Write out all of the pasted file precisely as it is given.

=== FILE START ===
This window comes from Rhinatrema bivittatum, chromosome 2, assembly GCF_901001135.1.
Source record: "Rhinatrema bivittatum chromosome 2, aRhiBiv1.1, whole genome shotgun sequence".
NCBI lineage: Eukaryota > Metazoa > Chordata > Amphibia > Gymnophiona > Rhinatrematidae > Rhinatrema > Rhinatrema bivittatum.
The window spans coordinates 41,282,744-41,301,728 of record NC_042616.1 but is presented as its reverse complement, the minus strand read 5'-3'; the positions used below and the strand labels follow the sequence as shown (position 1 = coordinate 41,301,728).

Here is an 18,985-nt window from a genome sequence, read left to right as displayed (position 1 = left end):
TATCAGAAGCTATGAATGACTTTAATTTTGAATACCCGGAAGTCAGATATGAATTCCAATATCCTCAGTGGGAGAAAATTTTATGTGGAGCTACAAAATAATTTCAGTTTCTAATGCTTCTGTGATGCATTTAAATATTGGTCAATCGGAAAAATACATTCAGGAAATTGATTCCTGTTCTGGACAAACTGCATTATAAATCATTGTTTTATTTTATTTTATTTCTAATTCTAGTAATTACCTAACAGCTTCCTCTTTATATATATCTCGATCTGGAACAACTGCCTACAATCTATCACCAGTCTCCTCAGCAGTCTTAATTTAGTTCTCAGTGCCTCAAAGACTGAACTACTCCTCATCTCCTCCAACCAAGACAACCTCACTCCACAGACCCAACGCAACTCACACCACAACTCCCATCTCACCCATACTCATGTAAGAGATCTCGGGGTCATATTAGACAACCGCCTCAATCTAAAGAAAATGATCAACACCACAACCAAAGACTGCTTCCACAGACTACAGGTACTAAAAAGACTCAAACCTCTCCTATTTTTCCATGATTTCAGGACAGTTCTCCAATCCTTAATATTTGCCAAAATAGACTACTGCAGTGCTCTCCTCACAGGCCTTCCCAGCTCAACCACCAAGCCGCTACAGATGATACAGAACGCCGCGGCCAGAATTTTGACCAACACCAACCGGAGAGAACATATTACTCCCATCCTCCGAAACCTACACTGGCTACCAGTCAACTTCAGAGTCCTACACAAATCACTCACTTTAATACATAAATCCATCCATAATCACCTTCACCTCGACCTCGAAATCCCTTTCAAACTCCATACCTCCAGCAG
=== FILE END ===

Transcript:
This window comes from Rhinatrema bivittatum, chromosome 2, assembly GCF_901001135.1.
Source record: "Rhinatrema bivittatum chromosome 2, aRhiBiv1.1, whole genome shotgun sequence".
NCBI lineage: Eukaryota > Metazoa > Chordata > Amphibia > Gymnophiona > Rhinatrematidae > Rhinatrema > Rhinatrema bivittatum.
The window spans coordinates 41,282,744-41,301,728 of record NC_042616.1 but is presented as its reverse complement, the minus strand read 5'-3'; the positions used below and the strand labels follow the sequence as shown (position 1 = coordinate 41,301,728).

Here is an 18,985-nt window from a genome sequence, read left to right as displayed (position 1 = left end):
TATCAGAAGCTATGAATGACTTTAATTTTGAATACCCGGAAGTCAGATATGAATTCCAATATCCTCAGTGGGAGAAAATTTTATGTGGAGCTACAAAATAATTTCAGTTTCTAATGCTTCTGTGATGCATTTAAATATTGGTCAATCGGAAAAATACATTCAGGAAATTGATTCCTGTTCTGGACAAACTGCATTATAAATCATTGTTTTATTTTATTTTATTTCTAATTCTAGTAATTACCTAACAGCTTCCTCTTTATATATATCTCGATCTGGAACAACTGCCTACAATCTATCACCAGTCTCCTCAGCAGTCTTAATTTAGTTCTCAGTGCCTCAAAGACTGAACTACTCCTCATCTCCTCCAACCAAGACAACCTCACTCCACAGACCCAACGCAACTCACACCACAACTCCCATCTCACCCATACTCATGTAAGAGATCTCGGGGTCATATTAGACAACCGCCTCAATCTAAAGAAAATGATCAACACCACAACCAAAGACTGCTTCCACAGACTACAGGTACTAAAAAGACTCAAACCTCTCCTATTTTTCCATGATTTCAGGACAGTTCTCCAATCCTTAATATTTGCCAAAATAGACTACTGCAGTGCTCTCCTCACAGGCCTTCCCAGCTCAACCACCAAGCCGCTACAGATGATACAGAACGCCGCGGCCAGAATTTTGACCAACACCAACCGGAGAGAACATATTACTCCCATCCTCCGAAACCTACACTGGCTACCAGTCAACTTCAGAGTCCTACACAAATCACTCACTTTAATACATAAATCCATCCATAATCACCTTCACCTCGACCTCGAAATCCCTTTCAAACTCCATACCTCCAGCAG